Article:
In my humble opinion the text of Romeo and Juliet is the greatest love story ever written. To my students it’s just the tale of two frustrated kids who would have both survived if they’d had Facebook.
I know that there is very little that can be said about Romeo and Juliet that hasn’t already been spouted by a bunch of academics as well as generations of spotty GCSE students. This play is timeless, it is still relevant in 2017 and features some of the most beautiful lines of poetry in the English language.
Some Shakespeare fanatics will argue that he wrote better plays. Maybe. I can see the appeal of Hamlet, King Lear or parts of Richard III. Real hard-core Shakespeare bods will tell me that I should have picked Henry IV, Part 1, Coriolanus or Titus Andronicus. Do you know what I say to them? Nothing because I’m too busy biting my thumb in their direction right now.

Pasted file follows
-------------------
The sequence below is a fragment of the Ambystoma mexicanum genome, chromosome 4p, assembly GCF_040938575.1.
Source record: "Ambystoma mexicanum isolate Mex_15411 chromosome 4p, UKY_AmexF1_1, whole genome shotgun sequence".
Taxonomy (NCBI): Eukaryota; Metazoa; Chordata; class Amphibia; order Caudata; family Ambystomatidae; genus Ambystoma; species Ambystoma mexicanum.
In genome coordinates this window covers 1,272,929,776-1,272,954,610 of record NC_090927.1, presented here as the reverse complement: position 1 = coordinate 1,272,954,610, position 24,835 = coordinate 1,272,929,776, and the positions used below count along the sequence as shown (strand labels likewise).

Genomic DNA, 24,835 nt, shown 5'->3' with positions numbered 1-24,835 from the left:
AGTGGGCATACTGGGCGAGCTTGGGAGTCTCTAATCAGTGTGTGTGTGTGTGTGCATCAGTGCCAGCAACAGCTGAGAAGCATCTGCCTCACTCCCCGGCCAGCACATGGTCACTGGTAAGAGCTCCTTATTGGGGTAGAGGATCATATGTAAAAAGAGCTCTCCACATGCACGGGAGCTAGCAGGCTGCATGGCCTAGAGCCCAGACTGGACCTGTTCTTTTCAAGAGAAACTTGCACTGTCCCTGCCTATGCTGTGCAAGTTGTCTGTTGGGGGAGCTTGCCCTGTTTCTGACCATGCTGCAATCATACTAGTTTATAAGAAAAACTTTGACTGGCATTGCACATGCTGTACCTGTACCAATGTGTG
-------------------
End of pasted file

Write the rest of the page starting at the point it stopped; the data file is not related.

What I love about Romeo and Juliet is that it’s a Shakespeare play that’s got it all. It’s a love story. It’s a tale of friendship, loyalty, conflict and fate. Some might even argue that it’s Shakespeare’s attempt at an Elizabethan Rom-com.
Forget the city of Paris, I say honeymoon in Verona with your loved-one instead. Go to the balcony that was said to have inspired the story. You can climb the stairs and stand on it, whilst your better half stays outside and looks up longingly in your direction.
I know some of you will be quick to tell me that Romeo and Juliet doesn’t count as a book in the same way that a tomato isn’t really a vegetable. Well I say a plague o’ both your houses you whining mammet!